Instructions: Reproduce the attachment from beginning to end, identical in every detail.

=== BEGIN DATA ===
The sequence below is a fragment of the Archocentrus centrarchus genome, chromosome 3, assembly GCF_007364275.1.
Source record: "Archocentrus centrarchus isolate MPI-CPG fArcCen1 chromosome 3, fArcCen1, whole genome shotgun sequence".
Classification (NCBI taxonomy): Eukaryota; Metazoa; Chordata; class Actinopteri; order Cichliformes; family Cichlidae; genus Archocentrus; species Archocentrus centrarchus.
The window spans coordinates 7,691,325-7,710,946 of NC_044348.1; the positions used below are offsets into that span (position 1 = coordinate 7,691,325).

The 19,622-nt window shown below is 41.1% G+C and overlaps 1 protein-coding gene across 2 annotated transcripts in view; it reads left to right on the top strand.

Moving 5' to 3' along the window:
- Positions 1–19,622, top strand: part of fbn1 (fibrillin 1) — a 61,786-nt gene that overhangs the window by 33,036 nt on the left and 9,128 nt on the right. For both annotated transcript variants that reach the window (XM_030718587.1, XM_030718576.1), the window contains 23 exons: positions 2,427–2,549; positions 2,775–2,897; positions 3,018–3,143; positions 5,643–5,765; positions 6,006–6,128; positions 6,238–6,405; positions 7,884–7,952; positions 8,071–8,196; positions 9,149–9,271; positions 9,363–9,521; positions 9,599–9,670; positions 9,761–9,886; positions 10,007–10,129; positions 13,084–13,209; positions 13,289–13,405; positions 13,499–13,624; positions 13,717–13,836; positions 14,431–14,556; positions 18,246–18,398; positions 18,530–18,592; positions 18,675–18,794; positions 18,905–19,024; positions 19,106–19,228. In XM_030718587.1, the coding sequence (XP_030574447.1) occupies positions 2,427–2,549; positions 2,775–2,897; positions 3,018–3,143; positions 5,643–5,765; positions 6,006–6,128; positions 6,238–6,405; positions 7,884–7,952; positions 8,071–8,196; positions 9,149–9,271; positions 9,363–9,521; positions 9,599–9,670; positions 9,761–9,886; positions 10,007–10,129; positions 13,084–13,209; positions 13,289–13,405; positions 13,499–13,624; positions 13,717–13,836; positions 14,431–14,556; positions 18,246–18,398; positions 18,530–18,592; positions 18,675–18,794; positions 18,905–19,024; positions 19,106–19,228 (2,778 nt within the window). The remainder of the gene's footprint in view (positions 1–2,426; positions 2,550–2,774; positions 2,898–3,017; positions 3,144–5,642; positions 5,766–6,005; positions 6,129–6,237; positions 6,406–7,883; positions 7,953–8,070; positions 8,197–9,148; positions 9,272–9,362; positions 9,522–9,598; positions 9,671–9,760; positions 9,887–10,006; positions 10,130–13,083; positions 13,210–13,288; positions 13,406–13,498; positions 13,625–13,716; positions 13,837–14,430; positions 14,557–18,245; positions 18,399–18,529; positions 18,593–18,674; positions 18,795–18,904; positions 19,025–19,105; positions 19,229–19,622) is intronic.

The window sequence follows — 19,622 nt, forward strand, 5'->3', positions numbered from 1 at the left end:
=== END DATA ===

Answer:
The sequence below is a fragment of the Archocentrus centrarchus genome, chromosome 3, assembly GCF_007364275.1.
Source record: "Archocentrus centrarchus isolate MPI-CPG fArcCen1 chromosome 3, fArcCen1, whole genome shotgun sequence".
Classification (NCBI taxonomy): Eukaryota; Metazoa; Chordata; class Actinopteri; order Cichliformes; family Cichlidae; genus Archocentrus; species Archocentrus centrarchus.
The window spans coordinates 7,691,325-7,710,946 of NC_044348.1; the positions used below are offsets into that span (position 1 = coordinate 7,691,325).

The 19,622-nt window shown below is 41.1% G+C and overlaps 1 protein-coding gene across 2 annotated transcripts in view; it reads left to right on the top strand.

Moving 5' to 3' along the window:
- Positions 1–19,622, top strand: part of fbn1 (fibrillin 1) — a 61,786-nt gene that overhangs the window by 33,036 nt on the left and 9,128 nt on the right. For both annotated transcript variants that reach the window (XM_030718587.1, XM_030718576.1), the window contains 23 exons: positions 2,427–2,549; positions 2,775–2,897; positions 3,018–3,143; positions 5,643–5,765; positions 6,006–6,128; positions 6,238–6,405; positions 7,884–7,952; positions 8,071–8,196; positions 9,149–9,271; positions 9,363–9,521; positions 9,599–9,670; positions 9,761–9,886; positions 10,007–10,129; positions 13,084–13,209; positions 13,289–13,405; positions 13,499–13,624; positions 13,717–13,836; positions 14,431–14,556; positions 18,246–18,398; positions 18,530–18,592; positions 18,675–18,794; positions 18,905–19,024; positions 19,106–19,228. In XM_030718587.1, the coding sequence (XP_030574447.1) occupies positions 2,427–2,549; positions 2,775–2,897; positions 3,018–3,143; positions 5,643–5,765; positions 6,006–6,128; positions 6,238–6,405; positions 7,884–7,952; positions 8,071–8,196; positions 9,149–9,271; positions 9,363–9,521; positions 9,599–9,670; positions 9,761–9,886; positions 10,007–10,129; positions 13,084–13,209; positions 13,289–13,405; positions 13,499–13,624; positions 13,717–13,836; positions 14,431–14,556; positions 18,246–18,398; positions 18,530–18,592; positions 18,675–18,794; positions 18,905–19,024; positions 19,106–19,228 (2,778 nt within the window). The remainder of the gene's footprint in view (positions 1–2,426; positions 2,550–2,774; positions 2,898–3,017; positions 3,144–5,642; positions 5,766–6,005; positions 6,129–6,237; positions 6,406–7,883; positions 7,953–8,070; positions 8,197–9,148; positions 9,272–9,362; positions 9,522–9,598; positions 9,671–9,760; positions 9,887–10,006; positions 10,130–13,083; positions 13,210–13,288; positions 13,406–13,498; positions 13,625–13,716; positions 13,837–14,430; positions 14,557–18,245; positions 18,399–18,529; positions 18,593–18,674; positions 18,795–18,904; positions 19,025–19,105; positions 19,229–19,622) is intronic.

The window sequence follows — 19,622 nt, forward strand, 5'->3', positions numbered from 1 at the left end: